Several advantages of the Warburg effect have been proposed in cancer cells [12, 16, 26–28], one of which is energy support. Although anaerobic glycolysis is inefficient in energy production, it enables cells to acquire needed energy more rapidly than with oxidative phosphorylation in TCA cycle, both in aerobic and anaerobic conditions as long as abundant glucose is provided [12, 16]. Since a majority of the cancer cells grow rapidly than normal cells, they usually require excessive energy support. However, in this study, we found no evidence that HNF1β increased intracellular energy supplies at least under normoxic conditions (Fig. 2b). A second possible advantage of the Warburg effect is the supply of substrates, especially lipids and nucleotides, which are required for cellular proliferation. It is proposed that the Warburg effect activates the pentose-phosphate-pathway which increases the supply of these substrates [12, 16, 28]. However, HNF1β did not seem to activate this pathway. Neither the levels of 6 PG, the first metabolite of PPP nor NADPH, the key substrate of lipid synthesis, were significantly changed (Fig. 2a). Clinically, OCCC is known as a relatively slow-growing tumor, which suggests that OCCC particularly does not necessarily need to utilize these benefits of the Warburg effect. These data are consistent with our previous report that HNF1β, unlike oncogenes, decreases cell proliferation of OCCC in normal oxygen condition . The third advantage of the Warburg effect is to support cell survival with unstable oxygen supply in cancer microenvironments [12, 16, 27, 28]. In this study, HNF1β-high OCCC cells had a survival advantage especially under hypoxic conditions (Fig. 3a & 3b). Furthermore, these cells were also more resistant to CDDP treatment not in nomoxic condition but in hypoxic conditions compared with HNF1β knockdown cells (Fig. S5a, S5b, & 3c–3e). It is notable that cell survival advantage was exerted only under abundant glucose supply. Generally, glucose dependency is thought to be one of the weak points of the Warburg effect. Other groups have reported that glucose deprivation is critical in cancers displaying the Warburg effect [37, 47, 48]. On the other hands, it has been also reported that some cancers compensate ineffective energy production of glycolysis by energy production using glutamine via glutaminolysis [49, 50]. In our metabolome assay, however, HNF1β increased neither glutamate nor α-ketoglutarate (2-OG) in the pathway of glutaminolysis (Fig. 2a), suggesting that HNF1β does not facilitate glytaminolysis. As expected, survival benefit of HNF1β-high OCCC cells was significantly impaired in glucose deprivation, suggesting that cell survival of HNF1β-high OCCC cells is highly dependent on glucose uptake and consumption (Fig. 4a – 4d).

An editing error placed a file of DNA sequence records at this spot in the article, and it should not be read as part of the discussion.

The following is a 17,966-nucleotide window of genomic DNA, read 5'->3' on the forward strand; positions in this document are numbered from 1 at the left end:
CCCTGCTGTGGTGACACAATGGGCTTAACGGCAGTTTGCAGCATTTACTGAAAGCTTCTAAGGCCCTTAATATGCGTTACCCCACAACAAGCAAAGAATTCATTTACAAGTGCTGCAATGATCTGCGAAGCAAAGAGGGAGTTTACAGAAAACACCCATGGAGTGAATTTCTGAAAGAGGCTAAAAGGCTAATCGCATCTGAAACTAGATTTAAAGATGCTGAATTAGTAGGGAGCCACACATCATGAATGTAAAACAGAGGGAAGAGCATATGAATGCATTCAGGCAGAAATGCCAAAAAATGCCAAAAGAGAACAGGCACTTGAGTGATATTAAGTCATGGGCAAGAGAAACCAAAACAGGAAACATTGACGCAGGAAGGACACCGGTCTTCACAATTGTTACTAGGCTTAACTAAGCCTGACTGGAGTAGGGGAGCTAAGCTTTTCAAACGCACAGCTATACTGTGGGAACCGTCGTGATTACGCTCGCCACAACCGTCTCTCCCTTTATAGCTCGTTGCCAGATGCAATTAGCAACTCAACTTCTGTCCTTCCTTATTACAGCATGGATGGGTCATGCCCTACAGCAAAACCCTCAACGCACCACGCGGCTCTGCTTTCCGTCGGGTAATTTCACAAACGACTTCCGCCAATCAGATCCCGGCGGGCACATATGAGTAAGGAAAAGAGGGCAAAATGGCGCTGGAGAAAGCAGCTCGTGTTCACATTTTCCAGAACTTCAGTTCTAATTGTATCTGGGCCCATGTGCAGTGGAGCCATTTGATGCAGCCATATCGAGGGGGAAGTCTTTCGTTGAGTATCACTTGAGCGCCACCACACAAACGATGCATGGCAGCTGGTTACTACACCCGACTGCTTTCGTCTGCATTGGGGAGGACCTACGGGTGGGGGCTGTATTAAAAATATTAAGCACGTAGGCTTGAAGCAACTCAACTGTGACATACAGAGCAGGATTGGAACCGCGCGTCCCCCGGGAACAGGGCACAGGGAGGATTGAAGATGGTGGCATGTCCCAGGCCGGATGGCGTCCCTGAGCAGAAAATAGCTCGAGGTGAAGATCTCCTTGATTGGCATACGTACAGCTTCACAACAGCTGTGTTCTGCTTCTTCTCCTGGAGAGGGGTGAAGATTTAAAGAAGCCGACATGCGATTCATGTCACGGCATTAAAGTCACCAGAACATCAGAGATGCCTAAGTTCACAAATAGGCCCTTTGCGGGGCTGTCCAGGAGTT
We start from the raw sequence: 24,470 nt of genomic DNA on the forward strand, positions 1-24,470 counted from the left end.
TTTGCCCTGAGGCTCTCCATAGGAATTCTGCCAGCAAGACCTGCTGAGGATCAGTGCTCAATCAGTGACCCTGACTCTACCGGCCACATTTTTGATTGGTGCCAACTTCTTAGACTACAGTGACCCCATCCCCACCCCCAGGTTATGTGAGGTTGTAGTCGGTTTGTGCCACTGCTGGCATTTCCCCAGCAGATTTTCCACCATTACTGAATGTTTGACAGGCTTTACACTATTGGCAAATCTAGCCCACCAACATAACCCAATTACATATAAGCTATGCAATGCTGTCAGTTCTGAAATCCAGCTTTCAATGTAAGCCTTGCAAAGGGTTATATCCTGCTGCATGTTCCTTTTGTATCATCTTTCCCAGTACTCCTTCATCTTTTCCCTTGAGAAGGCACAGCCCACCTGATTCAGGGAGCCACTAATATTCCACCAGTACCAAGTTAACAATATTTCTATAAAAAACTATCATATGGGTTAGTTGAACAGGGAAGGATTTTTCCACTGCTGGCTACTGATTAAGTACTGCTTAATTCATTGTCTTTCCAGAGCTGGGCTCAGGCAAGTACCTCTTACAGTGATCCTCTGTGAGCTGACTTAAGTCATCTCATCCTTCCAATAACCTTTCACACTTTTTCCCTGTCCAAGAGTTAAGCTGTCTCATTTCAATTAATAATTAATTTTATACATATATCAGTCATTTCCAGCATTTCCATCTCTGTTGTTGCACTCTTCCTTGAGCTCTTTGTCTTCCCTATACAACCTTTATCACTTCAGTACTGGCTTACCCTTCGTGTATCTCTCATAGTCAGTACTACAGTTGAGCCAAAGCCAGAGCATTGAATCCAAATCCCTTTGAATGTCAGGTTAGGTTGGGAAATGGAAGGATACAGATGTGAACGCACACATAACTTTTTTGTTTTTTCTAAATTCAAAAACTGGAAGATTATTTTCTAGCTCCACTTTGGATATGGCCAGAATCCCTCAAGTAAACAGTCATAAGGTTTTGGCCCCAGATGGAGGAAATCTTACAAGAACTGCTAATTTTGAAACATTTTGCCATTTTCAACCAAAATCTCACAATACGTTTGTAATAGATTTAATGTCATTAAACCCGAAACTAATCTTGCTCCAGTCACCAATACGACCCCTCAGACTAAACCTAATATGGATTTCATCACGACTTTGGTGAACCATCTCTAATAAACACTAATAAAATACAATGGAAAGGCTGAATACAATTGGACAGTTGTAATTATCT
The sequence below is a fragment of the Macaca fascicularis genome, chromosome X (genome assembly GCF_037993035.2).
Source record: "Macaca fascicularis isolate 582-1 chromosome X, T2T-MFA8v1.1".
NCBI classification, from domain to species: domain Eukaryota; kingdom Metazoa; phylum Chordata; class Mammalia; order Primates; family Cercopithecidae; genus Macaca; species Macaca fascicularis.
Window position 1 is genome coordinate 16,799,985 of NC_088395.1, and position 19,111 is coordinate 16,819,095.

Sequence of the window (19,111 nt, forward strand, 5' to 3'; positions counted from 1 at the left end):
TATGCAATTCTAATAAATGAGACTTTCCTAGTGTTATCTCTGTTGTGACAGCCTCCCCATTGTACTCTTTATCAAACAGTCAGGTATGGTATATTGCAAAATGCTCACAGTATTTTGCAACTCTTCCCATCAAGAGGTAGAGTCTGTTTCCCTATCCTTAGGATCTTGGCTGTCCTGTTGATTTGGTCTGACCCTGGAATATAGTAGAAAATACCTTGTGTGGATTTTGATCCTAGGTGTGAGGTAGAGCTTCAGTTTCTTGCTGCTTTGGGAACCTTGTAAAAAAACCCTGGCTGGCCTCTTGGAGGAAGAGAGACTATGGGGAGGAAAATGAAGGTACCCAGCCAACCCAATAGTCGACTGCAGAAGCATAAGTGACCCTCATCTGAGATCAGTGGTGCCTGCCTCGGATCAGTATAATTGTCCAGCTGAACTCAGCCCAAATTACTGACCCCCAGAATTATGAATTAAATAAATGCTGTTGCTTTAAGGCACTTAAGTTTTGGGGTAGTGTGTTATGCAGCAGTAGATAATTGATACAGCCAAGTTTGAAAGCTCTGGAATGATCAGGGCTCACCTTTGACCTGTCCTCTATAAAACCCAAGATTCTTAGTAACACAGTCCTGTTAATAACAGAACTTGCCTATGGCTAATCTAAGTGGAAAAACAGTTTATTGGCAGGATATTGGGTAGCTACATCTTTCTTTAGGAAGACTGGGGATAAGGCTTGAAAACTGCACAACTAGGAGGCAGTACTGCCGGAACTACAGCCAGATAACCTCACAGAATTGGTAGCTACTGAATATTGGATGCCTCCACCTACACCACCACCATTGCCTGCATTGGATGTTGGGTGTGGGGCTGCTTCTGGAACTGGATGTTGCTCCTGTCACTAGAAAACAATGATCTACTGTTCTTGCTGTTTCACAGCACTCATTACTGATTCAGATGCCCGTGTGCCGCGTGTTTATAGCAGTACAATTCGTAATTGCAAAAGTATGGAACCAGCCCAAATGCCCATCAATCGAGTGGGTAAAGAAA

Higher ROS activity readily leads to initiation of apoptosis. Cell survival advantage by the Warburg effect had been mostly ascribed to the detoxication of intracellular ROS. Oxidative phosphorylation in the TCA cycle is the primary source of intracellular ROS, and the Warburg effect represses it by increasing the oxygen-independent glycolysis [14, 17, 40, 41]. Therefore, we measured intracellular ROS activity in OCCC cells with high and low HNF1β expression. Our results indicated that, in normal medium, HNF1β-high OCCC cells had lower levels of intracellular ROS (Fig. 5a & 5d), suggesting that HNF1β expression is likely to reduce intracellular ROS activity and thereby confers ROS resistance in OCCC cells. Because OCCC is exposed to free iron-induced external ROS in endometriotic cysts, as we reported previously , we also examined the effect of HNF1β expression under known extracellular oxidative stressors such as ferric nitrilotriacetate (FeNTA) or H2O2. Again, under such oxidative stress, control OCCC cells with high HNF1β expression had lower ROS activity levels compared with their HNF1β knockdown counterparts (Fig. 5a – 5e). These data suggest that, HNF1β expression reduces intracellular ROS activity and thereby confers ROS resistance in OCCC cells, maybe by the direct consequence of the Warburg effect.